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GCSE physics scandal shakes mailbag

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Internet Security Threat Report 2014

Letters A secondary school physics teacher sent an open letter to the Department for Education and Skills (DfES) and the AQA exam board. He accused the board of putting forward a paper which contained questions that were vague, stupid, insultingly easy, political, and non-scientific. Your thoughts:

In two years time, this generation will be applying to university. Initially, they will be turned down, in favour of foreign and privately educated students who have actually been educated rather than baby-sitted for the previous twelve years. Then the politicians will step in, ranting about "access" and "elitism", and force universities to accept these students and dumb down their courses accordingly. Three years after *that*, a BSc from a British university will be worth less than a "paid-for" degree from some creationist establishment in the US.

Funny thing is, if I were to withhold my children from school and subject them to this kind of rubbish at home, I'd be prosecuted. 'Tis a shame that the various arms of government in this country aren't obliged to obey the same laws as the rest of us. (But I ranted about *that* in a reply earlier today to another Reg article. Perhaps I need to go home and calm down.)

Ken


You know, I had wondered what the Post-Modernist "scholars" had been up to lately. They've been flying largely under the media radar since Alan Sokal's Hoax famously lampooned their view that all science is socially constructed, and their inability to distinguish between intellectual standards and political barricades.

They landed at the AQA board, then. I'm sure they're very happy there. Thanks for the "Where Are They Now" moment.

Carlo


It might be entertaining to post a question El-Reg. This was in common circulation in the late 70's / early 80's. Ask people to post the answer, their age and whether or not they used a calculator. (I also have a pretty diagram...)

Question: A mineshaft is 22m deep. The cage, which holds ten persons, is hoisted over a headstock on a cable that is wound onto a motorized drum with a diameter of 0.7m. The drum rotates at a speed of 10 rpm. Assume that the cage travels up and down at the same speed, whether laden or light and that initial acceleration and deceleration of the cage have no effect on the overall speed of the cage. Also assume that it takes 10 seconds to load/unload the cage. If the cage is initially at the top of the shaft, how long would it take to evacuate 21 persons from the mine ?

John

Easy: you get Scotty to beam them out. Tch...


I remember many years ago someone had etched "Sociology degree - please take one" next to the toilet roll at the Physics department in Bristol University. Perhaps they should update this to include Physics GCSE?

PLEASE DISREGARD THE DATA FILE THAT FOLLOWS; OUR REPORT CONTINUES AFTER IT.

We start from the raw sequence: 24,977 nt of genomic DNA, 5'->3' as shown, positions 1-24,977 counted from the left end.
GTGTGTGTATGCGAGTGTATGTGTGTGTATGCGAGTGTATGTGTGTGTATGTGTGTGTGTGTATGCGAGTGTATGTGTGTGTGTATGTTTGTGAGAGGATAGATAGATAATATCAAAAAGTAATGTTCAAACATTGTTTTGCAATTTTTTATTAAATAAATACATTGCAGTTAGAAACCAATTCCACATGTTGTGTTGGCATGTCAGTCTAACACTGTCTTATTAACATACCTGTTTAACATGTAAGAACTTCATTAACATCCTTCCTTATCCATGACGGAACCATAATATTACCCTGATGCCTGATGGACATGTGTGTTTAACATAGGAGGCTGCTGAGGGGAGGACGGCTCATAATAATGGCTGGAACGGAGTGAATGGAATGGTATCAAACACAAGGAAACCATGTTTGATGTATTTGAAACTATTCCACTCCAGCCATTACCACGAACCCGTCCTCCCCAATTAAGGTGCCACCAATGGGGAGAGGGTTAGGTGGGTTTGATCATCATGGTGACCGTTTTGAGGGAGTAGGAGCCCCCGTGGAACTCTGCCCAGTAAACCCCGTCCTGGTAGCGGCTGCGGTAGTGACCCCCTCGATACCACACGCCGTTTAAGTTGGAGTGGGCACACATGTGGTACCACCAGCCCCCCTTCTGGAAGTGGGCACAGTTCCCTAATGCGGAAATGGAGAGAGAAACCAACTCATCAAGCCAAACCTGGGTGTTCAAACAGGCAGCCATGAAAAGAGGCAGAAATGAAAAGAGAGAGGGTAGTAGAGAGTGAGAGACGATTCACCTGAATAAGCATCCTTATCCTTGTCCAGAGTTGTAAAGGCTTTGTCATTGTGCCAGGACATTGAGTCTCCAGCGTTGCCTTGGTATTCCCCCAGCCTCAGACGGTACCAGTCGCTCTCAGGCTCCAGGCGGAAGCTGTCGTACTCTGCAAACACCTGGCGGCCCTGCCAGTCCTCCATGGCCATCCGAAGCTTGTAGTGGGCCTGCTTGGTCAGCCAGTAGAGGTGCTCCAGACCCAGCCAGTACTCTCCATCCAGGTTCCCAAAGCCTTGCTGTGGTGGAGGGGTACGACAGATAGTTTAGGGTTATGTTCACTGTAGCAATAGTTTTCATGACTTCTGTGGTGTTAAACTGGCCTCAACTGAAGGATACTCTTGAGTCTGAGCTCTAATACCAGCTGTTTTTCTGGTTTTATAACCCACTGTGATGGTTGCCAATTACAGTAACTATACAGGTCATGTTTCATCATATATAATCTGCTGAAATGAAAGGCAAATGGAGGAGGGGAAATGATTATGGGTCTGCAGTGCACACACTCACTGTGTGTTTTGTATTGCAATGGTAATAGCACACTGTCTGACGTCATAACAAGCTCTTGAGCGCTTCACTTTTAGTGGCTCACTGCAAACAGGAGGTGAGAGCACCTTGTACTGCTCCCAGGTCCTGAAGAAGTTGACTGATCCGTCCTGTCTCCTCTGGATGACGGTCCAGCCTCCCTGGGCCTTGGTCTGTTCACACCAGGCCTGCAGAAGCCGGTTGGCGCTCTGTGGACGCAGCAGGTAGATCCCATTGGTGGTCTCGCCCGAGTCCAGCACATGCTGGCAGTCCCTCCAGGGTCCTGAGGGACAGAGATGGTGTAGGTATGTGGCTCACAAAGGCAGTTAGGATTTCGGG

I note that sex education was missing from the list of gender awareness, anti-racism etc from the Physics questions. So how about this?

"After practicing safe sex on top of a skyscraper, a couple began to argue about how tall the building was. Given that they had a spare condom, measuring tape and a pressure meter; devise an experiment to measure the height of the building."

Anon


I was chatting to the head of the maths from my old school in the pub last year. It was end of term and she was coming up with a few quizzes for the 5th year students (or whatever year they call them these days, the 15/16yos about to take what I would have called an 'O' level).

I threw a couple of ideas her way, only to have them knocked back as they don't teach the kids that anymore. That included bases other than 10 and matrices, both of which I had in my good old fashioned 'O' level lessons in the late 80s.

And to think, all this time I thought the premium rate quizzes we see at the end of almost every TV show were pitifully easy, when all along I've just been over educated.

Steve


"The evidence we have is that the mark distributions for these new papers are similar to those for the previous papers so candidates appear to find them equally as accessible e.g. grade boundaries are at similar percentages."

They'd probably get the same results if they simply gave marks for height or weight or writing speed or any number of attributes completely unrelated to physics. I assume they know this (unless their statistics education has been to their own syllabus) and thus they are intentionally setting out to deceive.

We have come to expect deception and spin from politicians, but to find it infecting everyday parts of life is deeply depressing.

Ken

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